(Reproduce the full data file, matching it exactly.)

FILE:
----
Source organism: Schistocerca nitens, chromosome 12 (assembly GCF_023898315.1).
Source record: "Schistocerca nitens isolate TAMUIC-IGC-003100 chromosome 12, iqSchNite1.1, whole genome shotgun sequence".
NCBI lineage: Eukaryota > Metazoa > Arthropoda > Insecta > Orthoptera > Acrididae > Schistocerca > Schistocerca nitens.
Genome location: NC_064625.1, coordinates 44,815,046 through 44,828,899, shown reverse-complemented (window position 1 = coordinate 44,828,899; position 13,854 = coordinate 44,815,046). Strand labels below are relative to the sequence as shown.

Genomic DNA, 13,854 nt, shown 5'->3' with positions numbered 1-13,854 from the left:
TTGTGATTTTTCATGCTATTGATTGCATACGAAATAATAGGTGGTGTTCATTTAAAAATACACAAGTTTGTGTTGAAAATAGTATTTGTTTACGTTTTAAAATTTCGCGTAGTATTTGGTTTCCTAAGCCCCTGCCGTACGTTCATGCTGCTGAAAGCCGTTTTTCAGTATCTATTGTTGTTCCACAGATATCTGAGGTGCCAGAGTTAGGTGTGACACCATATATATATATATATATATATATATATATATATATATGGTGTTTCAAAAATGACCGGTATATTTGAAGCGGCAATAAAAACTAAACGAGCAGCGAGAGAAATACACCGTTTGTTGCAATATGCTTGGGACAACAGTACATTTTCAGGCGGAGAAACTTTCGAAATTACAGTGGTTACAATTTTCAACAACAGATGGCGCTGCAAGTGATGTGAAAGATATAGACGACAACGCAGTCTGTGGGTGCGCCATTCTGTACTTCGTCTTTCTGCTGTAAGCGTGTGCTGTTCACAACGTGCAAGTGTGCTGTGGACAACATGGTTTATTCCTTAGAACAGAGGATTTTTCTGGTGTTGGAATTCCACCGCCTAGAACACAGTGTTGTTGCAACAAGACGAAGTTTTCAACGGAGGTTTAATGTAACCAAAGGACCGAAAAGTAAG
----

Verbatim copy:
Source organism: Schistocerca nitens, chromosome 12 (assembly GCF_023898315.1).
Source record: "Schistocerca nitens isolate TAMUIC-IGC-003100 chromosome 12, iqSchNite1.1, whole genome shotgun sequence".
NCBI lineage: Eukaryota > Metazoa > Arthropoda > Insecta > Orthoptera > Acrididae > Schistocerca > Schistocerca nitens.
Genome location: NC_064625.1, coordinates 44,815,046 through 44,828,899, shown reverse-complemented (window position 1 = coordinate 44,828,899; position 13,854 = coordinate 44,815,046). Strand labels below are relative to the sequence as shown.

Genomic DNA, 13,854 nt, shown 5'->3' with positions numbered 1-13,854 from the left:
TTGTGATTTTTCATGCTATTGATTGCATACGAAATAATAGGTGGTGTTCATTTAAAAATACACAAGTTTGTGTTGAAAATAGTATTTGTTTACGTTTTAAAATTTCGCGTAGTATTTGGTTTCCTAAGCCCCTGCCGTACGTTCATGCTGCTGAAAGCCGTTTTTCAGTATCTATTGTTGTTCCACAGATATCTGAGGTGCCAGAGTTAGGTGTGACACCATATATATATATATATATATATATATATATATATATATGGTGTTTCAAAAATGACCGGTATATTTGAAGCGGCAATAAAAACTAAACGAGCAGCGAGAGAAATACACCGTTTGTTGCAATATGCTTGGGACAACAGTACATTTTCAGGCGGAGAAACTTTCGAAATTACAGTGGTTACAATTTTCAACAACAGATGGCGCTGCAAGTGATGTGAAAGATATAGACGACAACGCAGTCTGTGGGTGCGCCATTCTGTACTTCGTCTTTCTGCTGTAAGCGTGTGCTGTTCACAACGTGCAAGTGTGCTGTGGACAACATGGTTTATTCCTTAGAACAGAGGATTTTTCTGGTGTTGGAATTCCACCGCCTAGAACACAGTGTTGTTGCAACAAGACGAAGTTTTCAACGGAGGTTTAATGTAACCAAAGGACCGAAAAGTAAG